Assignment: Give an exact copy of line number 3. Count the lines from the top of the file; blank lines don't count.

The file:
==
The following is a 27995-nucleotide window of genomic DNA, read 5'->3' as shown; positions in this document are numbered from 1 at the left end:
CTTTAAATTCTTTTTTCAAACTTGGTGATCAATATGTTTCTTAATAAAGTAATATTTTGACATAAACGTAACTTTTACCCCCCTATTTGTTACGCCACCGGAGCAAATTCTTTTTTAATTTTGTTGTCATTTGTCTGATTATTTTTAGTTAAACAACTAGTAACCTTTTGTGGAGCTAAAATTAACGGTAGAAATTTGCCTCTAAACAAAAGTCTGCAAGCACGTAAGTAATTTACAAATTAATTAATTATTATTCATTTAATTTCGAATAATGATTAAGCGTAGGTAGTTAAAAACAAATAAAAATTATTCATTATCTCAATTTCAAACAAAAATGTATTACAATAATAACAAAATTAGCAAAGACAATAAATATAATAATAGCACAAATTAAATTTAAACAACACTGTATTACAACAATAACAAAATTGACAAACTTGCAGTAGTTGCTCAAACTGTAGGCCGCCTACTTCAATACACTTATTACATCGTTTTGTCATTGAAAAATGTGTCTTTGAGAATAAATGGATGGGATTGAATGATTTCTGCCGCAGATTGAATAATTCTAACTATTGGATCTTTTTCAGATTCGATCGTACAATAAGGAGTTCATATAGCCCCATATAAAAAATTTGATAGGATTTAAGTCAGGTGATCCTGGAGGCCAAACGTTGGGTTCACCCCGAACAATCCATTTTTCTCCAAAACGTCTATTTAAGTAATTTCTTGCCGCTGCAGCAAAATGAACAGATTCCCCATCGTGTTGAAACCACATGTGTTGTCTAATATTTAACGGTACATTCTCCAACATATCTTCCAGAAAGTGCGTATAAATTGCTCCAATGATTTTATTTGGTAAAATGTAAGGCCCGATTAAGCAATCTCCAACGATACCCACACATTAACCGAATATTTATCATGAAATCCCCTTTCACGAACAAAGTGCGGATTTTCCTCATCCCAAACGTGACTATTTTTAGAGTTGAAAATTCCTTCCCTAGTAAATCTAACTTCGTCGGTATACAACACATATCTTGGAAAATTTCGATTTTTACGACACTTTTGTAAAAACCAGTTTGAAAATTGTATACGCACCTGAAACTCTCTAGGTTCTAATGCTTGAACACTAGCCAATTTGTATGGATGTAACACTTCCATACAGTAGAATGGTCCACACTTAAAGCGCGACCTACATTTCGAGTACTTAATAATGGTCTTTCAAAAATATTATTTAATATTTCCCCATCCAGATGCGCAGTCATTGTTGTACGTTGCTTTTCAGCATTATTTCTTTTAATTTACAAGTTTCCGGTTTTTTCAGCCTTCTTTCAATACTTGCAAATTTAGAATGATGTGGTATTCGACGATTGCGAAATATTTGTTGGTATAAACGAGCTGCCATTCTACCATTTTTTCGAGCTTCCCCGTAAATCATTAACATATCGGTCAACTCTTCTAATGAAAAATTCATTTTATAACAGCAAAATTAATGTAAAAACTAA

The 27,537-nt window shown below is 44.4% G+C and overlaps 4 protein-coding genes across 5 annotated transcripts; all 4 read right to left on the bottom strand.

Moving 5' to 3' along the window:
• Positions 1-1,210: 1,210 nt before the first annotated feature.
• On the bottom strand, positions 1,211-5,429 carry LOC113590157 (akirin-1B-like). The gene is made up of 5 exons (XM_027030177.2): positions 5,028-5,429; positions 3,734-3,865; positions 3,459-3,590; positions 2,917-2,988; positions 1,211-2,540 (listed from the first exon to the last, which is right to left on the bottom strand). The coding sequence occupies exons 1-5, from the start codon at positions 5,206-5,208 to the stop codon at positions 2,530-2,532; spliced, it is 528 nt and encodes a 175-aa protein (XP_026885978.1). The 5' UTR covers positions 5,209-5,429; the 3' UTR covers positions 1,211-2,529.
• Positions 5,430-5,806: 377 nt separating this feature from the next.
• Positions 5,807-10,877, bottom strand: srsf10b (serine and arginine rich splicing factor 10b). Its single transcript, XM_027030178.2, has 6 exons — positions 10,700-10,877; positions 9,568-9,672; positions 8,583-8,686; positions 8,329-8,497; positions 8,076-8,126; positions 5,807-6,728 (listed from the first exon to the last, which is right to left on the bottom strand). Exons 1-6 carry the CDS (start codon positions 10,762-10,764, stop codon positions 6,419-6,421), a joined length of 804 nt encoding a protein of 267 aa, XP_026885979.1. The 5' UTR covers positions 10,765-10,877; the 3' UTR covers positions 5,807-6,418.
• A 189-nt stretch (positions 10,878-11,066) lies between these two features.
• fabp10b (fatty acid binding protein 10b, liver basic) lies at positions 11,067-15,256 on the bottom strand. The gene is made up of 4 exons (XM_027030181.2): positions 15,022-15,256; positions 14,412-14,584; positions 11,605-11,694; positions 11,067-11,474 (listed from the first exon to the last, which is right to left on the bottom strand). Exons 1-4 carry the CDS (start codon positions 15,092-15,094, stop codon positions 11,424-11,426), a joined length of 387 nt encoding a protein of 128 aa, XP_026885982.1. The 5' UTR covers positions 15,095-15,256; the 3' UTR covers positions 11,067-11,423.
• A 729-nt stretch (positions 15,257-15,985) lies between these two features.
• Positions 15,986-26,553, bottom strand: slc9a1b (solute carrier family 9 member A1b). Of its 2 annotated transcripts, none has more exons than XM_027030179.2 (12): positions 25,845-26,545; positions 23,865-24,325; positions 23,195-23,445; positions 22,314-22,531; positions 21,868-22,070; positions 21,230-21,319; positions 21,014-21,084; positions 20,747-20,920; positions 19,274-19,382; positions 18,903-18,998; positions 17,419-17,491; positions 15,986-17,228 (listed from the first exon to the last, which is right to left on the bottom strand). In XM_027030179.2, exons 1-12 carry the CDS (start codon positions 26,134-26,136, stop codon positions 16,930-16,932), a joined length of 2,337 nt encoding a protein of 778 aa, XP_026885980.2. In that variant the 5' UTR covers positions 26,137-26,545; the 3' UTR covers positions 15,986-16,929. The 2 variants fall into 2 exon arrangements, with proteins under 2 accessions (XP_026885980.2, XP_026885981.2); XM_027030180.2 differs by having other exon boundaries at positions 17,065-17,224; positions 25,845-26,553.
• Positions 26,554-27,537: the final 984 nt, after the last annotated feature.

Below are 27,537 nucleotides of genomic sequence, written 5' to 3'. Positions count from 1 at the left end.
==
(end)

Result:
The 27,537-nt window shown below is 44.4% G+C and overlaps 4 protein-coding genes across 5 annotated transcripts; all 4 read right to left on the bottom strand.